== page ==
Michigan parents press case to end discrimination in school funding 

Catholic school St. Joseph’s School in Adrian, Michigan. | Credit: Dwight Burdette, CC BY 3.0, via Wikimedia Commons

A group of Michigan parents may soon get their case before the United States Supreme Court to challenge the state constitution’s broad prohibition of public funding for private and parochial schools.

The Mackinac Center for Public Policy and the Bursch Law firm, acting on behalf of the parents and the Parent Advocates for Choice in Education, have filed a writ of certiorari requesting the U.S. Supreme Court hear their challenge to Michigan’s Blaine amendment. They expect a response by July 12.

The Hile v. State of Michigan lawsuit was first filed in 2021 by the families who want to use their tax-exempt savings in the Michigan Education Savings Program to help pay for private school.

In September 2022, the U.S. District Court for Western Michigan dismissed the parents’ claim that Michigan’s constitution violates the provision for free exercise of religion guaranteed by the U.S. Constitution. In November 2023, the U.S. Court of Appeals for the 6th Circuit also ruled in favor of Michigan’s state constitution.

What is dubbed Michigan’s “Blaine amendment,” passed by the state’s voters in 1970, prevents any public dollars from being used for any nonpublic school expenses, including funds from education savings accounts. Michigan’s amendment is considered the most restrictive of any in the country.

Named for the congressman who introduced it, the original proposed 19th-century Blaine amendment to the U.S. Constitution, which would have banned government aid to “sectarian” schools, failed in Congress. These efforts were also brought before state legislatures. A total of 37 states enacted laws and constitutional provisions called Blaine amendments prohibiting public support for private sectarian schools.

The Supreme Court watered down these prohibitions in Espinoza v. Montana Department of Revenue, which ruled in 2020 that Montana’s scholarship program for students attending private schools cannot discriminate against religious schools, citing the free exercise clause of the Constitution. However, the ruling did not apply to Michigan because Michigan prohibits public funding of students in any nonpublic K–12 school and does not explicitly reference religious schools.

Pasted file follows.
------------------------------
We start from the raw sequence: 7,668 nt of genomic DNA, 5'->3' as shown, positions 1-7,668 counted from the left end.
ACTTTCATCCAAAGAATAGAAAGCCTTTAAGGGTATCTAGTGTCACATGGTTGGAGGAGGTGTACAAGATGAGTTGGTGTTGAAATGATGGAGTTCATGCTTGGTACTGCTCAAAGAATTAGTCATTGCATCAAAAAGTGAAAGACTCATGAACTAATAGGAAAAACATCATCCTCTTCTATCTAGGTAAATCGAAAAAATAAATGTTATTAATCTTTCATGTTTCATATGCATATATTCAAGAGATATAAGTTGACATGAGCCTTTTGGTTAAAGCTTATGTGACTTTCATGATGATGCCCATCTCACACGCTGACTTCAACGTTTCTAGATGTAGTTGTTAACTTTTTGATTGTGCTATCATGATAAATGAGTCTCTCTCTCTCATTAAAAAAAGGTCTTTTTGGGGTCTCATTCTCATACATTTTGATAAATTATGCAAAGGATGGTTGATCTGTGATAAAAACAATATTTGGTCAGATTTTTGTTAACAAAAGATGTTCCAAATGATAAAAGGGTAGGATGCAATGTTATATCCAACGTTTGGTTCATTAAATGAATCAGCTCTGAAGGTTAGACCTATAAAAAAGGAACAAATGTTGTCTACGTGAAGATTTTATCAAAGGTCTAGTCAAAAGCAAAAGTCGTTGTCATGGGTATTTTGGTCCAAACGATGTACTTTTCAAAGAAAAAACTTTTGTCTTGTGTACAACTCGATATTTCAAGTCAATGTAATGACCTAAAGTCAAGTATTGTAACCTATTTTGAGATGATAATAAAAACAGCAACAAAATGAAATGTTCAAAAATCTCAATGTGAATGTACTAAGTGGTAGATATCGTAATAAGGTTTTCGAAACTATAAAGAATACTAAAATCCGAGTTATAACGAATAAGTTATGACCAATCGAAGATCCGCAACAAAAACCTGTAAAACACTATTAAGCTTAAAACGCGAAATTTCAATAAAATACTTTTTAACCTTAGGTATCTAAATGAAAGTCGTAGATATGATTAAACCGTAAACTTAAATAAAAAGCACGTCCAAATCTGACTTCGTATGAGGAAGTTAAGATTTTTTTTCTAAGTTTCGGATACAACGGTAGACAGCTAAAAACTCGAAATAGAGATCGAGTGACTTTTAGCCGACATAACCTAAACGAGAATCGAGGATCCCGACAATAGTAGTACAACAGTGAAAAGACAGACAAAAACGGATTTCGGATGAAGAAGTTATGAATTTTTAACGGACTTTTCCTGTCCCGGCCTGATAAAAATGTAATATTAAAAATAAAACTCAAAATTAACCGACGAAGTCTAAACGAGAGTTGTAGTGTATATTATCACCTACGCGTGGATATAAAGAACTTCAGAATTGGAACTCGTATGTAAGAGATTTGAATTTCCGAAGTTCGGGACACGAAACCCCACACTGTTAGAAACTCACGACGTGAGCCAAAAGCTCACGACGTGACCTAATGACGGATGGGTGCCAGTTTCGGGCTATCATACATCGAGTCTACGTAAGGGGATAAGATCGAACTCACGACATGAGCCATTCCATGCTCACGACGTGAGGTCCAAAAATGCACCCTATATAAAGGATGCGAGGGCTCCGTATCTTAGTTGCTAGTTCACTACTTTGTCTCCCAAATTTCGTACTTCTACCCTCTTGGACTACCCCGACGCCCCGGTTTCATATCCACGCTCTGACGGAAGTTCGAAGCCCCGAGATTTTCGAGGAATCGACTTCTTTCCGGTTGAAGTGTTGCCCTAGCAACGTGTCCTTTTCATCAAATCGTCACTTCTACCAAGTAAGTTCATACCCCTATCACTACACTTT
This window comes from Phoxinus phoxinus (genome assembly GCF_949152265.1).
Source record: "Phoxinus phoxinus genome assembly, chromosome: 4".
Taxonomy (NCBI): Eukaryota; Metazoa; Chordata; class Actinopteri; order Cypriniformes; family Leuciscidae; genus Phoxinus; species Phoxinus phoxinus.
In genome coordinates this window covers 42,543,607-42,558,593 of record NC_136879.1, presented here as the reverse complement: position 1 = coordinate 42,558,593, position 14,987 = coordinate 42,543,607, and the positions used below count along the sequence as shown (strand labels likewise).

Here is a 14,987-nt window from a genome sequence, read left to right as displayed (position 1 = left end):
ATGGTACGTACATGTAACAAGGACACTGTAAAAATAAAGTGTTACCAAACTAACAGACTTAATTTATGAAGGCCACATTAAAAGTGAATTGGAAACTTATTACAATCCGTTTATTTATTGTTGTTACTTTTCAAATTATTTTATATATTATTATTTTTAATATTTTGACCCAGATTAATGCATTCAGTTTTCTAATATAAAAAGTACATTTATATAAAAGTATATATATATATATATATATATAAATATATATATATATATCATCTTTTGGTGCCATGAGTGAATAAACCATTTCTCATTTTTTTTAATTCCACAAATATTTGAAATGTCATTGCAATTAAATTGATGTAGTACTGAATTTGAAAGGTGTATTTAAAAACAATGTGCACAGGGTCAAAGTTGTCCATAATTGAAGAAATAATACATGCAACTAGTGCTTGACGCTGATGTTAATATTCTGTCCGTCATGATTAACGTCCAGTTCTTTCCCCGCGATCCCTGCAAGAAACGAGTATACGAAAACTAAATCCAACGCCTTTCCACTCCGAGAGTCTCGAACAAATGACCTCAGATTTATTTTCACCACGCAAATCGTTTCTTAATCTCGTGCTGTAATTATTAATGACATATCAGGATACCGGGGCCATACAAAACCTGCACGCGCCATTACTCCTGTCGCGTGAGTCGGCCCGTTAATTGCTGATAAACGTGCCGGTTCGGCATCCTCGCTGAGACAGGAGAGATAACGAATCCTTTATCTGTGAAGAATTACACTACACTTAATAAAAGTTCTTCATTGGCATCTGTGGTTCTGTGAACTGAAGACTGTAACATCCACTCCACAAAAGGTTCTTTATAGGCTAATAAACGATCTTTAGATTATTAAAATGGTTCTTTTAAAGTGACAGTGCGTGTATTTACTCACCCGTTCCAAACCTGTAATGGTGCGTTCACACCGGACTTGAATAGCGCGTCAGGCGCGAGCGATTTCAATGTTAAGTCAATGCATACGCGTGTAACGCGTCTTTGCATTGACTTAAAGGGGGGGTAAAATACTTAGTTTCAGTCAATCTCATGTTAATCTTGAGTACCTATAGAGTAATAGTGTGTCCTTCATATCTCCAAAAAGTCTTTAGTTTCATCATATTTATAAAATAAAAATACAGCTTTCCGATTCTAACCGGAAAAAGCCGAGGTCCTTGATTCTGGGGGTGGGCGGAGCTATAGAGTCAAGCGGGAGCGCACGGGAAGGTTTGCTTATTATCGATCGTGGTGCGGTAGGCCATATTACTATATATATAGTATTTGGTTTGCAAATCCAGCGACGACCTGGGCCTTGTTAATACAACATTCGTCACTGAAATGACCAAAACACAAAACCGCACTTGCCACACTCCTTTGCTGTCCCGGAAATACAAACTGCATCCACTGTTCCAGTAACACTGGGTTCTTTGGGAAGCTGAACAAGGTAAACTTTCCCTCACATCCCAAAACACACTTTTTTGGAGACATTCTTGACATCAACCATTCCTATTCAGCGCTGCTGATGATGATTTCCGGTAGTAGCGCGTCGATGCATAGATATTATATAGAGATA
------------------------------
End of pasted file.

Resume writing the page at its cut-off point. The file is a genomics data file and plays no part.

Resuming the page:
According to the nonprofit EdChoice, 32 states have school choice provisions, with universal or nearly universal choice programs in 11 states. The latter include scholarship programs and education savings accounts that are funded by tax credits and vouchers.

In a brief to the U.S. 6th Circuit Court of Appeals, Mackinac Center recalled the history of anti-Catholic bigotry in the 19th century when immigrants came to the U.S. and asked for public support for Catholic schools. At the time, public education included Protestant prayer and Bible study under the guise of “nonsectarian” instruction, the brief indicated.

Michigan was no stranger to anti-Catholic sentiment, which continued well into the 20th century. For instance, a proposed 1920 amendment to require all children ages 5 to 16 to attend public schools failed to win voters’ support. This was when 1 in 20 Michigan children attended Catholic schools. The Ku Klux Klan supported a similarly failed initiative in 1924. 

In 1960, Citizens for Educational Freedom was founded at a Lutheran church in Detroit as an ecumenical effort of Catholic, Christian Reformed, and Lutheran Michiganders advocating school choice. While they were frustrated in efforts to include inclusive language in a new state constitution, they defeated the American Civil Liberties Union and saw Republican Gov. George Romney sign a bill allowing public school buses to transport children to parochial schools. 

Professor Nicole Garnett of the Notre Dame Education Law Project, along with Ilya Shapiro and Tim Rosenberger of the Manhattan Institute, have also filed briefs to the U.S. Supreme Court in support of the Michigan parents. They argue that Michigan’s provision is unconstitutional, warning that if it stands, other states may impose religious discrimination under the guise of “neutral” constitutional provisions that prohibit funding to secular and religious schools alike. They called on the court to “put a stop to this type of anti-religious discrimination” once and for all.

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